This is it. All in all, the Ultimate Fighting Championship’s deal with Fox probably has to be considered a bit of a disappointment, particularly the component associated with the flagship station. Beyond the initial Cain Velasquez-Junior dos Santos heavyweight title fight, the UFC’s offerings on broadcast TV never really delivered huge ratings or a platform that propelled showcased fighters into pay-per-view draws. However, it did provide some excellent cards, and UFC on Fox 31 “Lee vs. Iaquinta 2” stands as a solid testament to that legacy, especially the top four fights. All of the main card bouts should be fun and produce some interesting results, and even the prelims are solid, filled with more veteran talent instead of the complete unknowns that defined some recent cards.
Here is the breakdown for UFC on Fox 31, scheduled for Saturday at the Fiserv Forum in Milwaukee:
LightweightsKevin Lee (17-3) vs. Al Iaquinta (13-4-1)
ODDS: Lee (-310), Iaquinta (+255)
The UFC tends to have a policy of throwing its most talented prospects to the wolves, but Lee serves as an example of the cream still managing to rise to the top, even if his path could have been much easier. Lee got a tough fight right off the bat in his UFC debut. Less than two years into his pro MMA career, his first fight in the Octagon came against Iaquinta, who had already established himself as a rising lightweight contender. Lee acquitted himself well, including getting Iaquinta in some tough spots on the mat, and the UFC proceeded to give Lee a bit of a soft touch before moving him up the ranks against Leonardo Santos, which resulted in a stunning first-round knockout loss. From there, Lee rebounded with an unmemorable win over Efrain Escudero, and it was back to tough matchmaking. However, Lee started winning fights when matched with fellow top prospects this time around. An interim title fight against Tony Ferguson was still too much too soon, particularly since Lee was battling a staph infection, but a submission win over Michael Chiesa and a dominating win over Edson Barboza have affirmed that Lee is one of the best wrestlers at 155 pounds, perhaps even matching Khabib Nurmagomedov in that department. With the aftermath of the Nurmagomedov-Conor McGregor fight leaving the top of the lightweight division somewhat muddled, it is apparently time for Lee to settle some old business: Four and a half years after his UFC debut, “The Motown Phenom” draws a rematch with Iaquinta.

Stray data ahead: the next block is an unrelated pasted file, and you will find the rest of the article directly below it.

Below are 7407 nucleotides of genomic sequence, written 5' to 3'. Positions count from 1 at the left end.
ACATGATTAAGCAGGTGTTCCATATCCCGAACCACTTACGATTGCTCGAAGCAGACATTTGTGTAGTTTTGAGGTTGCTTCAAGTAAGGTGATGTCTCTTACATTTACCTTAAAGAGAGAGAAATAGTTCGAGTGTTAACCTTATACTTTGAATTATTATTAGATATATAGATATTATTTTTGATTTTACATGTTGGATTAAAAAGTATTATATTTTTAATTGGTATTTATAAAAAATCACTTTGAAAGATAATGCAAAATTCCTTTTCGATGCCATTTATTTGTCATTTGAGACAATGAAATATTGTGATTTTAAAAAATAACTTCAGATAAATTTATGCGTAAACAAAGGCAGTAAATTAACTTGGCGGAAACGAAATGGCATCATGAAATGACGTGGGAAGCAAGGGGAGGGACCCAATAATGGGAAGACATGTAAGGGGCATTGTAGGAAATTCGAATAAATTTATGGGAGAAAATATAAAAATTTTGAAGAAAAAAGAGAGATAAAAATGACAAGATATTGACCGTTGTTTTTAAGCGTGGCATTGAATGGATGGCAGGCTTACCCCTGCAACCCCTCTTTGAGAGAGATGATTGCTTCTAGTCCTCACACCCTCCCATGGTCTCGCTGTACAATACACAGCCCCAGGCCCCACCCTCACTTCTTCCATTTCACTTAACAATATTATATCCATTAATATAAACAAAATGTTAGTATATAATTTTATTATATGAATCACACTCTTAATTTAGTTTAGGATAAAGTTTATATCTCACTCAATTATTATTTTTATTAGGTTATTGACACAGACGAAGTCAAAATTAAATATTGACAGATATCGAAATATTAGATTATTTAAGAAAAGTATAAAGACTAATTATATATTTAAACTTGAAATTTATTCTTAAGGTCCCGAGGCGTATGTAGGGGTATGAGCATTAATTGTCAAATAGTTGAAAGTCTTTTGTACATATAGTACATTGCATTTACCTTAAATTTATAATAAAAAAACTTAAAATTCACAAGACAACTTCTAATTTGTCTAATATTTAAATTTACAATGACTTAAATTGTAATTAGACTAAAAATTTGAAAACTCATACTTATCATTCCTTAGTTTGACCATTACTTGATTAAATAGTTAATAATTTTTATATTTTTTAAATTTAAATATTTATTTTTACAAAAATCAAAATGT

It has been a weird last few years for Long Island’s “Raging Al.” Injuries halted the beginning of his UFC run, but once Iaquinta settled into a regular fight schedule, he quickly rose up the ranks, winning seven of eight fights. That last fight was the closest of the bunch, as it was a controversial split decision win over Jorge Masvidal, but even that gained Iaquinta some notoriety, as he cursed out the fans for booing the decision. Iaquinta then took some time off for knee surgery. That, plus constant battles with the UFC over health insurance and pay, left the New Yorker on the sidelines while he focused on his burgeoning real estate business. Iaquinta briefly came back to knock out Diego Sanchez in under two minutes, but by his post-fight interview, he was teasing retirement once again. Naturally, within a year, Iaquinta would wind up getting a lightweight title shot; the comedy of errors that was the leadup to UFC 223 left him as the preferred option to face Nurmagomedov on a day’s notice, and while Iaquinta managed to survive 25 for minutes with the current champ, he had little to offer over the course of those five rounds. Now back after a comparatively brief eight-month layoff, it is unclear exactly where Iaquinta falls in the lightweight pecking order. There is quite a gap between being able to beat the 2017 version of Sanchez and being worse than Nurmagomedov. If nothing else, this fight should at least set some expectations for Iaquinta going forward.
The UFC has historically been loath to do rematches, only to pivot and book a bunch in recent months. Unfortunately, a lot of them seem to have come at weird times, and this one is no exception. On paper, Iaquinta can still pose some problems for Lee, as it looks like the latter’s poor chin will always be a concern going forward. Plus, the Nurmagomedov fight did at least show that Iaquinta can hold his own against a strong wrestler. However, given that Lee has spent the last three years becoming a legitimate contender while Iaquinta has been in a holding pattern, this feels like a fight that Lee has moved past. Even so, there is something to be said for revenge, and if nothing else, Lee figures to get that here. Much like Nurmagomedov, Lee should be able to get in on clinches and takedowns against Iaquinta and dominate the fight from there. While Iaquinta does have the moral victory of taking Nurmagomedov to a decision, Lee is a much more aggressive finisher, particularly when it comes to hunting for a submission. Remember, too, that even during his rise up the ranks, Iaquinta seemingly gave up his back or neck once per fight, and if the Long Islander cannot score a quick knockout, this looks like a fight where Lee can get the ball rolling towards a victory without much trouble. The pick is Lee via first-round submission.
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